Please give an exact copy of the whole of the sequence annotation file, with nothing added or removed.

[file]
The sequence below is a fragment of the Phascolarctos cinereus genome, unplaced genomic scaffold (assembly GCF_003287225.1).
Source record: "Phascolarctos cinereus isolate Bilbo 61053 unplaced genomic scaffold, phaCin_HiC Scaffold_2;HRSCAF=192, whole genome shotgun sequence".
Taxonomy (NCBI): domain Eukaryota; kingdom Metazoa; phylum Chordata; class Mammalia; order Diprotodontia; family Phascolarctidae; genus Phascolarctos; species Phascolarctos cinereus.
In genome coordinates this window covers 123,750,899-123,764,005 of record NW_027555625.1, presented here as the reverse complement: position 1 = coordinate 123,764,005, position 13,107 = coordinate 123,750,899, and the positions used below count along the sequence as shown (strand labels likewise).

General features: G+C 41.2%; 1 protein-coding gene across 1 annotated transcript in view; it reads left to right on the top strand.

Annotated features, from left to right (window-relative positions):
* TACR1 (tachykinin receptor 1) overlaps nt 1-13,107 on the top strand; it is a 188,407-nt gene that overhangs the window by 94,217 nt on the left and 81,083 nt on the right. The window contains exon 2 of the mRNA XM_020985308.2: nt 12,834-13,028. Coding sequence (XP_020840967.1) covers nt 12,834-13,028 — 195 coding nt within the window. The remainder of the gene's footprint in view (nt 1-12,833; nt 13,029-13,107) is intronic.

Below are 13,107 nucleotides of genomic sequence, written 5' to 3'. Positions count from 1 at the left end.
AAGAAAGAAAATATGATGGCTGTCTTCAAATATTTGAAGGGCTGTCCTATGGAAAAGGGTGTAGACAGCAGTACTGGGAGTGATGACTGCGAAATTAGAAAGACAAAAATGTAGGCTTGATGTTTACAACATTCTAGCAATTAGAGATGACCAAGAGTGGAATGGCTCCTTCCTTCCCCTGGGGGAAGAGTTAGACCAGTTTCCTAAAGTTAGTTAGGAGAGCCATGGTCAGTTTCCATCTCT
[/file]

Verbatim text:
The sequence below is a fragment of the Phascolarctos cinereus genome, unplaced genomic scaffold (assembly GCF_003287225.1).
Source record: "Phascolarctos cinereus isolate Bilbo 61053 unplaced genomic scaffold, phaCin_HiC Scaffold_2;HRSCAF=192, whole genome shotgun sequence".
Taxonomy (NCBI): domain Eukaryota; kingdom Metazoa; phylum Chordata; class Mammalia; order Diprotodontia; family Phascolarctidae; genus Phascolarctos; species Phascolarctos cinereus.
In genome coordinates this window covers 123,750,899-123,764,005 of record NW_027555625.1, presented here as the reverse complement: position 1 = coordinate 123,764,005, position 13,107 = coordinate 123,750,899, and the positions used below count along the sequence as shown (strand labels likewise).

General features: G+C 41.2%; 1 protein-coding gene across 1 annotated transcript in view; it reads left to right on the top strand.

Annotated features, from left to right (window-relative positions):
* TACR1 (tachykinin receptor 1) overlaps nt 1-13,107 on the top strand; it is a 188,407-nt gene that overhangs the window by 94,217 nt on the left and 81,083 nt on the right. The window contains exon 2 of the mRNA XM_020985308.2: nt 12,834-13,028. Coding sequence (XP_020840967.1) covers nt 12,834-13,028 — 195 coding nt within the window. The remainder of the gene's footprint in view (nt 1-12,833; nt 13,029-13,107) is intronic.

Below are 13,107 nucleotides of genomic sequence, written 5' to 3'. Positions count from 1 at the left end.
AAGAAAGAAAATATGATGGCTGTCTTCAAATATTTGAAGGGCTGTCCTATGGAAAAGGGTGTAGACAGCAGTACTGGGAGTGATGACTGCGAAATTAGAAAGACAAAAATGTAGGCTTGATGTTTACAACATTCTAGCAATTAGAGATGACCAAGAGTGGAATGGCTCCTTCCTTCCCCTGGGGGAAGAGTTAGACCAGTTTCCTAAAGTTAGTTAGGAGAGCCATGGTCAGTTTCCATCTCT